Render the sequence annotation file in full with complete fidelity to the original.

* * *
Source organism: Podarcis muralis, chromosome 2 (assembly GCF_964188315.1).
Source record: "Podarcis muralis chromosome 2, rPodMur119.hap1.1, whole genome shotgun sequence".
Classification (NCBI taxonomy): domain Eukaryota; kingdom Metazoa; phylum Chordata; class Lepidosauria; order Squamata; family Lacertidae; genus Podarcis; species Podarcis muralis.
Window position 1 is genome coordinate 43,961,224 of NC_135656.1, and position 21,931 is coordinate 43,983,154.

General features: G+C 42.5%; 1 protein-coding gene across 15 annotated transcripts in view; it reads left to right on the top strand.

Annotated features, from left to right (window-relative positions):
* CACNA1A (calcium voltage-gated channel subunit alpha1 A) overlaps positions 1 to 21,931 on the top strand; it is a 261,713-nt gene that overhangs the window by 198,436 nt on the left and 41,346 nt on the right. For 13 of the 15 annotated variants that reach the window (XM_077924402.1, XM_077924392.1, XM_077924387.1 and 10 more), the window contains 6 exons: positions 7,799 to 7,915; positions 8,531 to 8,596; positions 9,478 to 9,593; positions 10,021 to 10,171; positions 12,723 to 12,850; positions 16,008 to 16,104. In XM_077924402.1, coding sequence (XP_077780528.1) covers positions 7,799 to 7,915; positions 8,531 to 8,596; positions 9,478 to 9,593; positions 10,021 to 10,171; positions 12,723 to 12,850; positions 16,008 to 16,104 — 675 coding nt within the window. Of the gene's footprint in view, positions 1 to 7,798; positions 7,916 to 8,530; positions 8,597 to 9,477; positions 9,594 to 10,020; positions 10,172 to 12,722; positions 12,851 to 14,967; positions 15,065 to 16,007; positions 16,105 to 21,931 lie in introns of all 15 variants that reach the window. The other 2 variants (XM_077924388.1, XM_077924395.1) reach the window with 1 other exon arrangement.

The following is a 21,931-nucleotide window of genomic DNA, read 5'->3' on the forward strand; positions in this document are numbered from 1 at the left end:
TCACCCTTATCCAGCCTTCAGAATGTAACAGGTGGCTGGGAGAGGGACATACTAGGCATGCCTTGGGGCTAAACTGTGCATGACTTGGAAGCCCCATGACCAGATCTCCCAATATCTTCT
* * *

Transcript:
Source organism: Podarcis muralis, chromosome 2 (assembly GCF_964188315.1).
Source record: "Podarcis muralis chromosome 2, rPodMur119.hap1.1, whole genome shotgun sequence".
Classification (NCBI taxonomy): domain Eukaryota; kingdom Metazoa; phylum Chordata; class Lepidosauria; order Squamata; family Lacertidae; genus Podarcis; species Podarcis muralis.
Window position 1 is genome coordinate 43,961,224 of NC_135656.1, and position 21,931 is coordinate 43,983,154.

General features: G+C 42.5%; 1 protein-coding gene across 15 annotated transcripts in view; it reads left to right on the top strand.

Annotated features, from left to right (window-relative positions):
* CACNA1A (calcium voltage-gated channel subunit alpha1 A) overlaps positions 1 to 21,931 on the top strand; it is a 261,713-nt gene that overhangs the window by 198,436 nt on the left and 41,346 nt on the right. For 13 of the 15 annotated variants that reach the window (XM_077924402.1, XM_077924392.1, XM_077924387.1 and 10 more), the window contains 6 exons: positions 7,799 to 7,915; positions 8,531 to 8,596; positions 9,478 to 9,593; positions 10,021 to 10,171; positions 12,723 to 12,850; positions 16,008 to 16,104. In XM_077924402.1, coding sequence (XP_077780528.1) covers positions 7,799 to 7,915; positions 8,531 to 8,596; positions 9,478 to 9,593; positions 10,021 to 10,171; positions 12,723 to 12,850; positions 16,008 to 16,104 — 675 coding nt within the window. Of the gene's footprint in view, positions 1 to 7,798; positions 7,916 to 8,530; positions 8,597 to 9,477; positions 9,594 to 10,020; positions 10,172 to 12,722; positions 12,851 to 14,967; positions 15,065 to 16,007; positions 16,105 to 21,931 lie in introns of all 15 variants that reach the window. The other 2 variants (XM_077924388.1, XM_077924395.1) reach the window with 1 other exon arrangement.

The following is a 21,931-nucleotide window of genomic DNA, read 5'->3' on the forward strand; positions in this document are numbered from 1 at the left end:
TCACCCTTATCCAGCCTTCAGAATGTAACAGGTGGCTGGGAGAGGGACATACTAGGCATGCCTTGGGGCTAAACTGTGCATGACTTGGAAGCCCCATGACCAGATCTCCCAATATCTTCT